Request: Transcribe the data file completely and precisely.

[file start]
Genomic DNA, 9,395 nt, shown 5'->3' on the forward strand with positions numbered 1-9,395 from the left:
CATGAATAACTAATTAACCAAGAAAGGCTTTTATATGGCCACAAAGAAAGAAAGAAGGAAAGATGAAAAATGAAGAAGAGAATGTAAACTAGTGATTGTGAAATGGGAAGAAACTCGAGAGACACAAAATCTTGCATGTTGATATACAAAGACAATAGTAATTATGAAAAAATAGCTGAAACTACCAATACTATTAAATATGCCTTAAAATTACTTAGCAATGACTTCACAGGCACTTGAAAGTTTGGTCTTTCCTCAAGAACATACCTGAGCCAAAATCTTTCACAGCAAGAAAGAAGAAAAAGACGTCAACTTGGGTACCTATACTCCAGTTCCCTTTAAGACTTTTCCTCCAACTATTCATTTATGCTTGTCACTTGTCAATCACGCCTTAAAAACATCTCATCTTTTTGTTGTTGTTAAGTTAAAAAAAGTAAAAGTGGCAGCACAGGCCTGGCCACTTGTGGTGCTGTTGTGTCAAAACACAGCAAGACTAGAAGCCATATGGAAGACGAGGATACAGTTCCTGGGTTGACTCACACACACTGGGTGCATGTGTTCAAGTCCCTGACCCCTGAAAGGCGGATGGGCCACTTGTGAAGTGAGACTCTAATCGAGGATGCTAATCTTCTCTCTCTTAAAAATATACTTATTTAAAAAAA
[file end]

Genomic DNA, 9,395 nt, shown 5'->3' on the forward strand with positions numbered 1-9,395 from the left:
CATGAATAACTAATTAACCAAGAAAGGCTTTTATATGGCCACAAAGAAAGAAAGAAGGAAAGATGAAAAATGAAGAAGAGAATGTAAACTAGTGATTGTGAAATGGGAAGAAACTCGAGAGACACAAAATCTTGCATGTTGATATACAAAGACAATAGTAATTATGAAAAAATAGCTGAAACTACCAATACTATTAAATATGCCTTAAAATTACTTAGCAATGACTTCACAGGCACTTGAAAGTTTGGTCTTTCCTCAAGAACATACCTGAGCCAAAATCTTTCACAGCAAGAAAGAAGAAAAAGACGTCAACTTGGGTACCTATACTCCAGTTCCCTTTAAGACTTTTCCTCCAACTATTCATTTATGCTTGTCACTTGTCAATCACGCCTTAAAAACATCTCATCTTTTTGTTGTTGTTAAGTTAAAAAAAGTAAAAGTGGCAGCACAGGCCTGGCCACTTGTGGTGCTGTTGTGTCAAAACACAGCAAGACTAGAAGCCATATGGAAGACGAGGATACAGTTCCTGGGTTGACTCACACACACTGGGTGCATGTGTTCAAGTCCCTGACCCCTGAAAGGCGGATGGGCCACTTGTGAAGTGAGACTCTAATCGAGGATGCTAATCTTCTCTCTCTTAAAAATATACTTATTTAAAAAAA